Inflation, war, environmental degradation, overpopulation, protests and social upheaval are the themes of this seminal album. It is now over forty years since it’s release and not much has changed. This is one of the reasons why this album is still regarded as one of the best albums of all time. The other reason is that the music itself has stood the test of time and has remained Marvin Gaye’s and arguably Motown’s most important musical and social statement.
Motown’s slogan was “The Sound of Young America” but the America they traditionally depicted was one of the affluent postwar years. Although the label was politically and socially forward with regards to the fact that it was owned and operated by African-Americans and was the most successful label of its kind, the musical output was generally fantastically catchy sugar-coated pop songs featuring great musicianship.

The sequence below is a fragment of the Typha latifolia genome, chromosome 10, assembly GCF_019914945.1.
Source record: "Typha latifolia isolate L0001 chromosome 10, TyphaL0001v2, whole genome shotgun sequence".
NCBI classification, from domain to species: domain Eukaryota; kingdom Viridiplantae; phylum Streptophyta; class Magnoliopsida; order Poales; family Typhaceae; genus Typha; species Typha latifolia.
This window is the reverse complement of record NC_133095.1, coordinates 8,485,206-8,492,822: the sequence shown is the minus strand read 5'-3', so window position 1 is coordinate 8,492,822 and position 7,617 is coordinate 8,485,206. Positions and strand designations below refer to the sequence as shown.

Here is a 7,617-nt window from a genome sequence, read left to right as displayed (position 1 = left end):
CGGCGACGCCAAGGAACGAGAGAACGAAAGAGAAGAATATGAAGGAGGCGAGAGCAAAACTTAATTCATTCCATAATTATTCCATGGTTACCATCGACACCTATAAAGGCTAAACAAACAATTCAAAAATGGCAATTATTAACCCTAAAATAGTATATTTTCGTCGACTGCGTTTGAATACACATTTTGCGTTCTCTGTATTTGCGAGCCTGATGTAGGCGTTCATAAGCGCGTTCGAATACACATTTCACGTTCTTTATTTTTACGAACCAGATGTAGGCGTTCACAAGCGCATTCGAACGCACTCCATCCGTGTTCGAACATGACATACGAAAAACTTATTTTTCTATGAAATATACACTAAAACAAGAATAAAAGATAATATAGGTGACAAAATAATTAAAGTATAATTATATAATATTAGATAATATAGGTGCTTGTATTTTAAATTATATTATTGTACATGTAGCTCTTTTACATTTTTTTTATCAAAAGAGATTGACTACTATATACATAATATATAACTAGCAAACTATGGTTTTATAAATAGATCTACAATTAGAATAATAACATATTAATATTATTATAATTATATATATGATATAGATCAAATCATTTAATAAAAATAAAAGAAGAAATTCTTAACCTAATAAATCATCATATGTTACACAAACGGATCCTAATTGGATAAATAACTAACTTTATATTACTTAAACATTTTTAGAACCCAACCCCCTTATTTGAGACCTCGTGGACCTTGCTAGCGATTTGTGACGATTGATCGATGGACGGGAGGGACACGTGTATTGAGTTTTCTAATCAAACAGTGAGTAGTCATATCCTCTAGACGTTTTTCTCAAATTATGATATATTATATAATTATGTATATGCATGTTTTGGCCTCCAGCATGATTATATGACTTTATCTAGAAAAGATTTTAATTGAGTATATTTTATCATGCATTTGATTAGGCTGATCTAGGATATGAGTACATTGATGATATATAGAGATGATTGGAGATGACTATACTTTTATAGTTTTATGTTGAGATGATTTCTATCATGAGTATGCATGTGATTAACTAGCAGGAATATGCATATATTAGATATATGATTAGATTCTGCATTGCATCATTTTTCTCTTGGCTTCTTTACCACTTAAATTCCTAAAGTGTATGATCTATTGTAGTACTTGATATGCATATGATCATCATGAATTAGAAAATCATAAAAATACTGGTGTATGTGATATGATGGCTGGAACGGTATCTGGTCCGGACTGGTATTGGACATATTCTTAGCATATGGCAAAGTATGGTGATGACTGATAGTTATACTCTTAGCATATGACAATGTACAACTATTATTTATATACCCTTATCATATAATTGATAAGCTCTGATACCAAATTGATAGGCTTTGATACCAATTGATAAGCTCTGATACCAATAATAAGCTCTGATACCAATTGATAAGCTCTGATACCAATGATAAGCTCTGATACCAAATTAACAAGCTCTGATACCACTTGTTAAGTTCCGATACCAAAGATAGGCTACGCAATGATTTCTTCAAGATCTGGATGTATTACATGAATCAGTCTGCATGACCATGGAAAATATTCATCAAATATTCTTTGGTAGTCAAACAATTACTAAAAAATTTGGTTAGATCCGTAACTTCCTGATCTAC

Although acts like the Norman Whitfield-produced Temptations and The Four Tops with their album “Still Waters Run Deep” were starting to move away from this sound to keep up with the cultural progression led by the student and hippy movement of the late sixties, Motown’s Berry Gordy wanted Marvin Gaye to remain their mainstream musical star. When he first heard the song “What’s Going On” he called it “the worst thing I ever heard in my life”.
As mix engineer Larry Miles remembered, “He wanted a certain subtlety. He didn’t want it to jump out and beat you up. As he explained it, it was to be an intimate listening experience. We were mixing it for people sitting in their living rooms listening to the album straight through.”